- The nature of this course: This course is a workshop in skill development. Each class period will be devoted to discussion of skills and of exercises which develop those skills. Text material is to be studied ad learned outside of class. There will be at least one written assignment designed to enhance your skill development due each time the class meets. Each day’s assignment must be completed and handed in on time to receive full credit.
- The place of this course in your life this semester: This course should be your principal academic focus for the semester. You should plan on two to four hours outside of class for every hour spent in class.
- Religion: Religion and theology will be frequent topics of discussion, but you will not be held for any religious knowledge or commitment. We will begin each day’s class with prayer.
- Seating: Please sit where you like, but be found in that same seat each day thereafter.
- Learning this material:
- The best way to learn this material is to teach it to someone else on a daily basis.
- Next best is to form a study group of members of your class to review the skills and concepts.
- Regular private review is indispensable. A careful review the next day, then the next week, followed by a careful review after one month will enable you to fix these matters in your mind more or less permanently.
- Grading: You will be graded on a point system, your final grade being determined by your cumulative point total. Notice that the grading is weighted to balance personal discipline with competence. Points are assigned on the following basis:
Out of this world: 12 points
Superlative: 11 points
High A 10 points
Low A 9 points
B 8 points
C 7 points
D 6 points
Failing grades 0-5 points
Papers turned in late during class: -1 point
Papers turned in after class within one week: Half credit
Papers turned in after one week or not at all: -5 points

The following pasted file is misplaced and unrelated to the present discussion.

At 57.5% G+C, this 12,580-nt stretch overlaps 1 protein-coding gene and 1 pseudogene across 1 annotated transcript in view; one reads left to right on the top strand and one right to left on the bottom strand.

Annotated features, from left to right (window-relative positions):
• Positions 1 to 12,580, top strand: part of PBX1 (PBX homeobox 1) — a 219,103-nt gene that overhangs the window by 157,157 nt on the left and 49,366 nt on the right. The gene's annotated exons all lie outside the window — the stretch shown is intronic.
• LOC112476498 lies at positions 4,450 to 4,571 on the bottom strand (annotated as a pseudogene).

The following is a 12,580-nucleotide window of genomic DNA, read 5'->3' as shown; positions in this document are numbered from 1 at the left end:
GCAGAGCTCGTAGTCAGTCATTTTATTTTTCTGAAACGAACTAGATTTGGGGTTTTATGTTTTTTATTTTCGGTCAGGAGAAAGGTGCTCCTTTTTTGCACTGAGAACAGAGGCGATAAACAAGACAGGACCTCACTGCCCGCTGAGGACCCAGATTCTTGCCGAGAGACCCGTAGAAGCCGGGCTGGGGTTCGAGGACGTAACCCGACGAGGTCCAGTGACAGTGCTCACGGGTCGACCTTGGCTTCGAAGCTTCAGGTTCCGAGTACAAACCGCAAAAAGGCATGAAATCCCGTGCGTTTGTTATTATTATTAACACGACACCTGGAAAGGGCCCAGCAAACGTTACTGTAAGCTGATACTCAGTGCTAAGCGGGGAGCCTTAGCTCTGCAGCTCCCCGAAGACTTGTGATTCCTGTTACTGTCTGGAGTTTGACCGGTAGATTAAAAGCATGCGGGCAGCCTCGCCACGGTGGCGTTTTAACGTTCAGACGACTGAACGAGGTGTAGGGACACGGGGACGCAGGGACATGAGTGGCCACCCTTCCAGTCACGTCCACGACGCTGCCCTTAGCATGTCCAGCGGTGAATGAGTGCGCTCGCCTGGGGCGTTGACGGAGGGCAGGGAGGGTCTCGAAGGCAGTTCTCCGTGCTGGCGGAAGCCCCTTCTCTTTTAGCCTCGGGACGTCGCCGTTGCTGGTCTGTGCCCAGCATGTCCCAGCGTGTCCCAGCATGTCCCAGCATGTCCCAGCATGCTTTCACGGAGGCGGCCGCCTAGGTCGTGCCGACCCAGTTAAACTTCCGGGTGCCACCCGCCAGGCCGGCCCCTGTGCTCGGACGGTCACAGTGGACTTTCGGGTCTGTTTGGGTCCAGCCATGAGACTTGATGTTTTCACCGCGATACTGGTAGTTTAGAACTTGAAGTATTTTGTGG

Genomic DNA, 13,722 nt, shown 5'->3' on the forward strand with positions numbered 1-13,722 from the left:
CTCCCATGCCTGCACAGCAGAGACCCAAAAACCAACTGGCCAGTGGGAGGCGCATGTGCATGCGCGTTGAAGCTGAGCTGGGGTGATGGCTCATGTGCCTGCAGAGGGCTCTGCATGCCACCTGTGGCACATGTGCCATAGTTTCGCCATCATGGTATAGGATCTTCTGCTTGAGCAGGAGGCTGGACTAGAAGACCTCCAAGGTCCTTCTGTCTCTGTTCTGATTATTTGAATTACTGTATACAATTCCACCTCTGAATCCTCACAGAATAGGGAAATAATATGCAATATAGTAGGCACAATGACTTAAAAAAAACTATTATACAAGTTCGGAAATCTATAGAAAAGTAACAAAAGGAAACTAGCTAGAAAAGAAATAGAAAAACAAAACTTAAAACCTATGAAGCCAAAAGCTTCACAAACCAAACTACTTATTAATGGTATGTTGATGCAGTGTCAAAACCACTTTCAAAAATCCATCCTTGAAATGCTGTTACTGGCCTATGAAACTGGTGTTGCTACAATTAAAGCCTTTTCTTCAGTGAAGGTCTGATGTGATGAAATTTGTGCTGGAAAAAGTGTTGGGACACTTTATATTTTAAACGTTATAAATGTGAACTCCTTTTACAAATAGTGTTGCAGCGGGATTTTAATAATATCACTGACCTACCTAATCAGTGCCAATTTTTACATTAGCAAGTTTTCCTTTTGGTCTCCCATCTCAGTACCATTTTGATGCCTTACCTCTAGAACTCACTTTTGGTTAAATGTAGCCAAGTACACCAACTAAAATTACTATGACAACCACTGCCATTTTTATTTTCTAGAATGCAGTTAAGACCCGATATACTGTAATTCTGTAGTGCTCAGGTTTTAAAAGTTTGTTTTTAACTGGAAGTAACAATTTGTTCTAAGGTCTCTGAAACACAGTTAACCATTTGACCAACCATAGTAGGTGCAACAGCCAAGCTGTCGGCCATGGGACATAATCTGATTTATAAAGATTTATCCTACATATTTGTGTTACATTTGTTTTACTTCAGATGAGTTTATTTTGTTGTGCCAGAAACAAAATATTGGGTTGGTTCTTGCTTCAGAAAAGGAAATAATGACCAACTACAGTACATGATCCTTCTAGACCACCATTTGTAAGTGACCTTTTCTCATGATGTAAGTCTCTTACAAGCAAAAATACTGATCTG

The Target Skills of this Course
- Key Questions: The careful formulation, asking and answering of questions which elicit key information about a subject in order to facilitate effective and efficient learning.
- Concept formulation: The precise shaping and reshaping of important ideas.
- Assertion formulation: The translation, classification and analysis of communication situations, usually focusing on sentences used in a specific context.
- Capture: Asking and answering the questions which adequately summarize the essence of a message.
- Systems formulation: Seeing things one wishes to understand as related functioning parts of a larger functioning context of related parts.
- Presupposition formulation: Making explicit the epistemological, metaphysical and ethical commitments which are assumed by the deliverer of a given message.
- Expansion: Adding to a body of knowledge through one’s own investigative efforts.
- Evaluation: Establishing the comparative value of an idea, deed or message by comparison of it with some accepted standard.
- Oral communication: Thoughtful use of spoken language to facilitate learning and cooperation by fitting deftly into a given oral/aural context.
- Written communication: Creation of a written representation of a message in such a form that the message is clearly and powerfully represented. Written messages generally create their own immediate context but must also fit into a larger cultural context.
Question: The word “formulation” has or could have been used in the description of each of the skills mentioned above; why is this appropriate?
Question: What is formulation?
Question: What is the relationship between formulation and information?